# Prevent CSRF attacks by raising an exception.
  # For APIs, you may want to use :null_session instead.
  protect_from_forgery with: :exception

The API ApplicationController:

class ApplicationController < ActionController::API

Let's generate some scaffolding for a RentalUnit model with the following command:

bin/rails g scaffold rental_unit address rooms:integer bathrooms:integer price_cents:integer

If we look at the folders and files that got created, we'll notice that it hasn't included any of the normal view files that get created when you generate scaffolding in a normal Rails app.

invoke  active_record
create    db/migrate/20150906194623_create_rental_units.rb
create    app/models/rental_unit.rb
invoke    test_unit
create      test/models/rental_unit_test.rb
create      test/fixtures/rental_units.yml
invoke  resource_route
 route    resources :rental_units
create  app/serializers/rental_unit_serializer.rb
invoke  scaffold_controller
create    app/controllers/rental_units_controller.rb
invoke    test_unit
create      test/controllers/rental_units_controller_test.rb

Responding with JSON

It's possible that you want to respond with XML, but it's a fairly safe assumption that you're going to be responding with JSON. This is where Rails API shines. Before we get to how to respond easily with JSON, let's talk about which format our JSON should be in.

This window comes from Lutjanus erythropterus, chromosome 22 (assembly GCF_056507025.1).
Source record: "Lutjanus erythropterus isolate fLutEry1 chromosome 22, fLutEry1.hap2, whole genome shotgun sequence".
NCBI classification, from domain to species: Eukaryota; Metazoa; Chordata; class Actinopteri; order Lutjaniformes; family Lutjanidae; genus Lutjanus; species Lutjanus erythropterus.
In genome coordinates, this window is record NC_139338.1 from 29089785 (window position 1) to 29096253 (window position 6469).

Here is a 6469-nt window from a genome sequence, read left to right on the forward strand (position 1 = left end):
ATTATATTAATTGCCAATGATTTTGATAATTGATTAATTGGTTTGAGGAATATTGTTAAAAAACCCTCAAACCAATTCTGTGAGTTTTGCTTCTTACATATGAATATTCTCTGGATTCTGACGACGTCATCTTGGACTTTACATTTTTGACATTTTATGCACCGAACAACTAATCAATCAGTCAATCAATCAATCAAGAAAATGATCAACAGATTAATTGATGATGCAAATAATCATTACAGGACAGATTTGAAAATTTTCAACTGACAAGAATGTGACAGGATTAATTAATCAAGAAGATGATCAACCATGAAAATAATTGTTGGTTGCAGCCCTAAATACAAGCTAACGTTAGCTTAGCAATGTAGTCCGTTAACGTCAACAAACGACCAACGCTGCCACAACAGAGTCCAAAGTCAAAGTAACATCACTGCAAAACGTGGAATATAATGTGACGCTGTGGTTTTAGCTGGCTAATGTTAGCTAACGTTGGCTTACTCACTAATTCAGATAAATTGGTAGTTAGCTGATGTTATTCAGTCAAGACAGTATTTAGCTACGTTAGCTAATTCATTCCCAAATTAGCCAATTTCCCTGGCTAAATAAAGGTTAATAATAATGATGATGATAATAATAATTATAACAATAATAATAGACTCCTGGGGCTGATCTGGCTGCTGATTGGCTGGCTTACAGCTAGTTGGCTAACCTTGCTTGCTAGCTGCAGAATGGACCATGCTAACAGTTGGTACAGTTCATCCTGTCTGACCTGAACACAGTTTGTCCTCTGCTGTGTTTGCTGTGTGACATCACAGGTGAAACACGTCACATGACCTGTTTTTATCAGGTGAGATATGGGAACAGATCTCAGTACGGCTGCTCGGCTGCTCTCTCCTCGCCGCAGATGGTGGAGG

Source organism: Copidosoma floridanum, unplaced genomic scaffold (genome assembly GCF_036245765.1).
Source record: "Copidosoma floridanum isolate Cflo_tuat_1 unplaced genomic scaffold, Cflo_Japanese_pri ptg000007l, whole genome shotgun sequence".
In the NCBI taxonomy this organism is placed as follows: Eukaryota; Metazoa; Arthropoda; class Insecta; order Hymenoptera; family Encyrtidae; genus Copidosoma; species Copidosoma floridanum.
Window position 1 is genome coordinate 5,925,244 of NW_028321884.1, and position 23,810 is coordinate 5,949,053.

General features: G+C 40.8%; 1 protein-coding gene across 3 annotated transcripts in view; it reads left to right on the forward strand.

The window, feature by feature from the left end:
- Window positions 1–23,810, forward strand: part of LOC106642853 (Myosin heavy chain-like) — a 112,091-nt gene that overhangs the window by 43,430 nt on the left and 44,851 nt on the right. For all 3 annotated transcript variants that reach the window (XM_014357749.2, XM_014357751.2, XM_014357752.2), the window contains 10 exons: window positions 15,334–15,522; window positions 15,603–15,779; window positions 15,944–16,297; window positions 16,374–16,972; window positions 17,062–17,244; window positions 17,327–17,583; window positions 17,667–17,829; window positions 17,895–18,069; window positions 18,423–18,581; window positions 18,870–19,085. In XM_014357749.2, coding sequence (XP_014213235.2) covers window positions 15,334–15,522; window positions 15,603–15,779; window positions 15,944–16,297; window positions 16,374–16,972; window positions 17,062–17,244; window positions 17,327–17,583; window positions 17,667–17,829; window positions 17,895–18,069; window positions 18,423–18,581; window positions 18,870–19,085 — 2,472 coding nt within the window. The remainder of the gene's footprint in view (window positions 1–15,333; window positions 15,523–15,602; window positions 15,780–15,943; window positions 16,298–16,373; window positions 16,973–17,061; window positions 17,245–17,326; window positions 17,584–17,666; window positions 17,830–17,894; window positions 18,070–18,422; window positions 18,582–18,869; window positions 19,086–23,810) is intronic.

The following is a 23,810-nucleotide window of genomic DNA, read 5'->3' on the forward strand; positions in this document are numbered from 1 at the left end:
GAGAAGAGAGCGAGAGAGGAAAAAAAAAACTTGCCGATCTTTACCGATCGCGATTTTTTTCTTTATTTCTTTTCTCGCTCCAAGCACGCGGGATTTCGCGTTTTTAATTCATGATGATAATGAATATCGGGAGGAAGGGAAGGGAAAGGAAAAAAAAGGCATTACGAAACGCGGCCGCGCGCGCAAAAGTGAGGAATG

JSON formats

Should we include a root node when responding with multiple objects? What about with single objects? Where do we put meta information, and how do we embed nested or related data?

There are a ton of other questions like these that you can ask (and argue about) when trying to decide how the JSON should look but, luckily, there are standards you can follow. json:api, popularized by the Ember (and Rails) community, seems to be winning the battle right now and can serve as an anti-bikeshedding tool (you can learn more about how to build rails APIs with the json:api spec here).

The JSON serializer we'll be using in these examples allows us to easily respond in this format.

Serializing our JSON responses

ActiveModel::Serializer is included by default in your Gemfile when you create an application using the --api directive.

ActiveModel::Serializer allows you to define which attributes and relationships you would like to include in your JSON response. It also acts as a presenter where you can define custom methods to display extra information or override how it’s displayed in your JSON.